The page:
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Abstract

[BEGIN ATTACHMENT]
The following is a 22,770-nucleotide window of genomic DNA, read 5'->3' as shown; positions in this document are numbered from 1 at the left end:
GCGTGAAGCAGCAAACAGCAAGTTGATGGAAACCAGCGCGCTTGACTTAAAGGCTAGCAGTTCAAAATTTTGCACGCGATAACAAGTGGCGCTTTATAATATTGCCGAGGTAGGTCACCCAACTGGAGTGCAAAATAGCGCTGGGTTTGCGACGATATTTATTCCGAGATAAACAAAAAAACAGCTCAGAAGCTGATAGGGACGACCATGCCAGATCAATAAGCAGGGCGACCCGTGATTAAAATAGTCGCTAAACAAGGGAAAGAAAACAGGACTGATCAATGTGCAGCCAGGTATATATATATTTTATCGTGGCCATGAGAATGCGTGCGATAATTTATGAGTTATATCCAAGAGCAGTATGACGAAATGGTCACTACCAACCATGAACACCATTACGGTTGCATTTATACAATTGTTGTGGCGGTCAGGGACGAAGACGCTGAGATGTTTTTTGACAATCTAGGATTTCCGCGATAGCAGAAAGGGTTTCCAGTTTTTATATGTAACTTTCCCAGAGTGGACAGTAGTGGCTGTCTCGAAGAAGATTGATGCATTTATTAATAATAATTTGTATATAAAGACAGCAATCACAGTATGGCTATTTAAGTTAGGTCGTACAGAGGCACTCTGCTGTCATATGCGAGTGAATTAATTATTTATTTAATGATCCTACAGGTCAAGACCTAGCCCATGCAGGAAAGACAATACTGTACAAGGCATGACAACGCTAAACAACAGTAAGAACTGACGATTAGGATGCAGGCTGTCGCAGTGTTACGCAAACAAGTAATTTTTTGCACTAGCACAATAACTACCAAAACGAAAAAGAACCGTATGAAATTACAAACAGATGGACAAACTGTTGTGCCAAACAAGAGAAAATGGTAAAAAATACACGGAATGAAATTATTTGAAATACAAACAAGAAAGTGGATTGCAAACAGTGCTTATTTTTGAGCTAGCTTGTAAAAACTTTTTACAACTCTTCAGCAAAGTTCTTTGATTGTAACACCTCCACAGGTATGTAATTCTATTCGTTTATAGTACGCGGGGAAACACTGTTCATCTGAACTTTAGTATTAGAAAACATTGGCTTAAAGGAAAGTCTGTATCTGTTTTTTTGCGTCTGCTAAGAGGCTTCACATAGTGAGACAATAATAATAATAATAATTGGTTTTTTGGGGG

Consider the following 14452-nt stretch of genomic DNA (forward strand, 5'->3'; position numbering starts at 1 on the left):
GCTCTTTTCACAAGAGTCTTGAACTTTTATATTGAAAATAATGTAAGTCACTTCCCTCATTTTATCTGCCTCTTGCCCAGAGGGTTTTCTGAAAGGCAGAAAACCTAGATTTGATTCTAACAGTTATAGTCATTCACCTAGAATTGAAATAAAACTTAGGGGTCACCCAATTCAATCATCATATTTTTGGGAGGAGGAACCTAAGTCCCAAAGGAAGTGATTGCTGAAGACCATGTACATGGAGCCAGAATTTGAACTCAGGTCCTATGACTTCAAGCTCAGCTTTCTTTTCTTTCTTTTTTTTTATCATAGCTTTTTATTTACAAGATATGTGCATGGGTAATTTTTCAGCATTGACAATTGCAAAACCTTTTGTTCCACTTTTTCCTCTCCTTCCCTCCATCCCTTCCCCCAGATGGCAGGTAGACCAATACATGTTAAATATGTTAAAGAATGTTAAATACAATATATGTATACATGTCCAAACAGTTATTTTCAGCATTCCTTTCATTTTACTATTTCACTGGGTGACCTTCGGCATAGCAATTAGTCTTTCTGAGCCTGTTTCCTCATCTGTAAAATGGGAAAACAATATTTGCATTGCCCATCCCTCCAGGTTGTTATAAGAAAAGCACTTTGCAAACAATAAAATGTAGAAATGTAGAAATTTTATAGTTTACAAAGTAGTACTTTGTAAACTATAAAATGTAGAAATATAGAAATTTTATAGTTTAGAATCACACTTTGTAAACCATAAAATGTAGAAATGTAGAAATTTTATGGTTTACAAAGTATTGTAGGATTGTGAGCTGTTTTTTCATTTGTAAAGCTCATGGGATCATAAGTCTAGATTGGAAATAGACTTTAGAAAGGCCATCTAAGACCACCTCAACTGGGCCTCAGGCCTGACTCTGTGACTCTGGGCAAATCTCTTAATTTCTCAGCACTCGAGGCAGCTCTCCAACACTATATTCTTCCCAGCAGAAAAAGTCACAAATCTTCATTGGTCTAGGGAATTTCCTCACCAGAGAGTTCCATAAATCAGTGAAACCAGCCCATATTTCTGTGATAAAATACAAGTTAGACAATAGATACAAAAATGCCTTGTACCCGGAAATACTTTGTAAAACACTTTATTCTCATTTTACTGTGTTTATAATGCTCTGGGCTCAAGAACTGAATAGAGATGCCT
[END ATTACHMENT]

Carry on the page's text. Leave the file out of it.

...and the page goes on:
The participation of users in system development and its role in IS success have been core topics of IS research since the 1960s, yet critical analysis and recent changes in IS practice suggest the need to revisit the topic. The purpose of this paper is to revitalize participation as an important area of IS theorizing and research and to build the foundations for an updated theory that is robust enough to accommodate changing IS practice. In this paper, we critically analyze traditional IS participation theory and show that it contains partial and conflicting explanations for participation’s effects on system success. These explanations leave important conceptual issues unresolved, particularly when viewed in light of developments such as ERP system installations, outsourcing, and new software development approaches such as contextual design. To address these gaps, we outline the key elements of a new theoretical framework, including a redefined concept of system success, an elaborated conceptualization of participants and other actors, a fine-grained characterization of participation activities, and a restatement of hypothesized causal links among the concepts. We conclude with a brief discussion of research strategies for investigating the framework.

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